Full text


Copyright © Cengage Learning. All rights reserved.

14.3 Partial Derivatives


Partial Derivatives

On a hot day, extreme humidity makes us think the

temperature is higher than it really is, whereas in very dry air we perceive the temperature to be lower than the

thermometer indicates.

The National Weather Service has devised the heat index (also called the temperature-humidity index, or humidex, in some countries) to describe the combined effects of

temperature and humidity.

The heat index I is the perceived air temperature when the actual temperature is T and the relative humidity is H.

So I is a function of T and H and we can write I = f(T, H).



Partial Derivatives

The following table of values of I is an excerpt from a table compiled by the National Weather Service.

Table 1

Heat index I as a function of temperature and humidity


Partial Derivatives

If we concentrate on the highlighted column of the table, which corresponds to a relative humidity of H = 70%, we are considering the heat index as a function of the single variable T for a fixed value of H. Let’s write g(T ) = f(T, 70).

Then g(T ) describes how the heat index I increases as the actual temperature T increases when the relative humidity is 70%.

The derivative of g when T = 96°F is the rate of change of I with respect to T when T = 96°F:



Partial Derivatives

We can approximate g′(96) using the values in Table 1 by taking h = 2 and –2:

Averaging these values, we can say that the derivative g′(96) is approximately 3.75.


Partial Derivatives

This means that, when the actual temperature is 96°F and the relative humidity is 70%, the apparent temperature

(heat index) rises by about 3.75°F for every degree that the actual temperature rises!



Partial Derivatives

Now let’s look at the highlighted row in Table 1, which corresponds to a fixed temperature of T = 96°F.

Table 1

Heat index I as a function of temperature and humidity


Partial Derivatives

The numbers in this row are values of the function G(H) = f(96, H), which describes how the heat index

increases as the relative humidity H increases when the actual temperature is T = 96°F.

The derivative of this function when H = 70% is the rate of change of I with respect to H when H = 70%:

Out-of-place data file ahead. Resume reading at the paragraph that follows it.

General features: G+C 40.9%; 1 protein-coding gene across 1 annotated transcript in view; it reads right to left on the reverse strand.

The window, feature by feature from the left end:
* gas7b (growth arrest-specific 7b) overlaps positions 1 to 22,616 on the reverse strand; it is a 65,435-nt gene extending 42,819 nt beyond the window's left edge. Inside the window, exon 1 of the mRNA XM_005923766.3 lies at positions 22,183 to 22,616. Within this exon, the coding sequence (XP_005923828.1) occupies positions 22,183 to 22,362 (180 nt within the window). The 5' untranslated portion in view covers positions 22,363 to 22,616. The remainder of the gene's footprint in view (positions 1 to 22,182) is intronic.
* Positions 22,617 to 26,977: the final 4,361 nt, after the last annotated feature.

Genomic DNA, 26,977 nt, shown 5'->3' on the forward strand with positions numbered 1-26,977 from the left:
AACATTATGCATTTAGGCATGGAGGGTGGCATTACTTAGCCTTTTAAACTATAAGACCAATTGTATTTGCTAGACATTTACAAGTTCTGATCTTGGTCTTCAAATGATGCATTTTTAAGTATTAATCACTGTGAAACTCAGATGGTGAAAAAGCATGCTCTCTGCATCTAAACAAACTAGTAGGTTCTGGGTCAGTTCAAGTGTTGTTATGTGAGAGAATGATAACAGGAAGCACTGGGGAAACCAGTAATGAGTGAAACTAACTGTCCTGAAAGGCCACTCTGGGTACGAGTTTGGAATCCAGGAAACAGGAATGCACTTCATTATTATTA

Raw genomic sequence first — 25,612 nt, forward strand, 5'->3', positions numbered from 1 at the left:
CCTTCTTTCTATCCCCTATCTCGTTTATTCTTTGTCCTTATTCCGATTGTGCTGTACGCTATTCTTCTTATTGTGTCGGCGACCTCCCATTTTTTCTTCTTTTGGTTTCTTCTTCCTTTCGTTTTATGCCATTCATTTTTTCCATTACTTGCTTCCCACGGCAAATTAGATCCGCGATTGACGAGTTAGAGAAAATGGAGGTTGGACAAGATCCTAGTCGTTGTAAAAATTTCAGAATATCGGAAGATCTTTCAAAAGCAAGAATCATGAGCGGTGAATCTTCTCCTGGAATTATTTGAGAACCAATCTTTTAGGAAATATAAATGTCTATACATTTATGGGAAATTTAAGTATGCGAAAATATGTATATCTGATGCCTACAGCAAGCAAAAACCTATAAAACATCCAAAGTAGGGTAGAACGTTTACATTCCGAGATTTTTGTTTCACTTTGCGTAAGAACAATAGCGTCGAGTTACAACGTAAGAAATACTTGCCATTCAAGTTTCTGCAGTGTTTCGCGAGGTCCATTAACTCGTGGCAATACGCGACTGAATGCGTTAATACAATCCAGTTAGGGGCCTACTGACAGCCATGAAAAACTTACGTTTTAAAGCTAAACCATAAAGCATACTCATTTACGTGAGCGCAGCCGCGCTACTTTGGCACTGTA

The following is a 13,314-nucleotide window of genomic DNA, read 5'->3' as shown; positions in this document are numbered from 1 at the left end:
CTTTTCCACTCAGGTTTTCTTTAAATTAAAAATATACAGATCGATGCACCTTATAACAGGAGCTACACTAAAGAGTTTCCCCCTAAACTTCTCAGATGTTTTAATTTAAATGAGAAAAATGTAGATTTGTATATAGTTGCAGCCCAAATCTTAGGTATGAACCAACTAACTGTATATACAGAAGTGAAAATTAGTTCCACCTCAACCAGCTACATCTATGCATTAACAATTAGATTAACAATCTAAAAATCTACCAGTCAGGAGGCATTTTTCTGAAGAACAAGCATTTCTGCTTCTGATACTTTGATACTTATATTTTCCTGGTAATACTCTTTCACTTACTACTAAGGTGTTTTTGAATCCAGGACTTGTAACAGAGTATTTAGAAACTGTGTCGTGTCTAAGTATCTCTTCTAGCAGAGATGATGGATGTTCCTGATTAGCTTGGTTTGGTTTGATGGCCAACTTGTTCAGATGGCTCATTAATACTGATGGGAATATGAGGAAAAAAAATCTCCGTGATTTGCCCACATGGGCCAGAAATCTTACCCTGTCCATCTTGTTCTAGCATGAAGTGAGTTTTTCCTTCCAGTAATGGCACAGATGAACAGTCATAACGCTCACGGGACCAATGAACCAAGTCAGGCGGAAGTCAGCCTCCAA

Partial Derivatives

By taking h = 5 and –5, we approximate G′(70) using the tabular values:

By averaging these values we get the estimate

G′(70) ≈ 0.9. This says that, when the temperature is 96°F and the relative humidity is 70%, the heat index rises about 0.9°F for every percent that the relative humidity rises.


Partial Derivatives

In general, if f is a function of two variables x and y,

suppose we let only x vary while keeping y fixed, say y = b, where b is a constant.

Then we are really considering a function of a single

variable x, namely, g(x) = f(x, b). If g has a derivative at a, then we call it the partial derivative of f with respect to x at (a, b) and denote it by fx(a, b). Thus



Partial Derivatives

By the definition of a derivative, we have

and so Equation 1 becomes


Partial Derivatives

Similarly, the partial derivative of f with respect to y at (a, b), denoted by fy(a, b), is obtained by keeping x fixed (x = a) and finding the ordinary derivative at b of the

function G(y) = f(a, y):

With this notation for partial derivatives, we can write the rates of change of the heat index I with respect to the

actual temperature T and relative humidity H when T = 96°F and H = 70% as follows:

fT(96, 70) ≈ 3.75 fH(96, 70) ≈ 0.9



Partial Derivatives

If we now let the point (a, b) vary in Equations 2 and 3, fx and fy become functions of two variables.


Partial Derivatives

There are many alternative notations for partial derivatives.

For instance, instead of fx we can write f1 or D1f (to indicate differentiation with respect to the first variable) or ∂f/∂x.

But here ∂f/∂x can’t be interpreted as a ratio of differentials.



Partial Derivatives

To compute partial derivatives, all we have to do is

remember from Equation 1 that the partial derivative with respect to x is just the ordinary derivative of the function g of a single variable that we get by keeping y fixed.

Thus we have the following rule.


If f(x, y) = x3 + x2y3 – 2y2, find fx(2, 1) and fy(2, 1).


Holding y constant and differentiating with respect to x, we get

fx(x, y) = 3x2 + 2xy3

and so fx(2, 1) = 3 22 + 2 2 13

Holding x constant and differentiating with respect to y, we get

fy(x, y) = 3x2y2 – 4y

fy(2, 1) = 3 22 12 – 4 1

Example 1

= 16

= 8



Interpretations of Partial Derivatives


Interpretations of Partial Derivatives

To give a geometric interpretation of partial derivatives, we recall that the equation z = f(x, y) represents a surface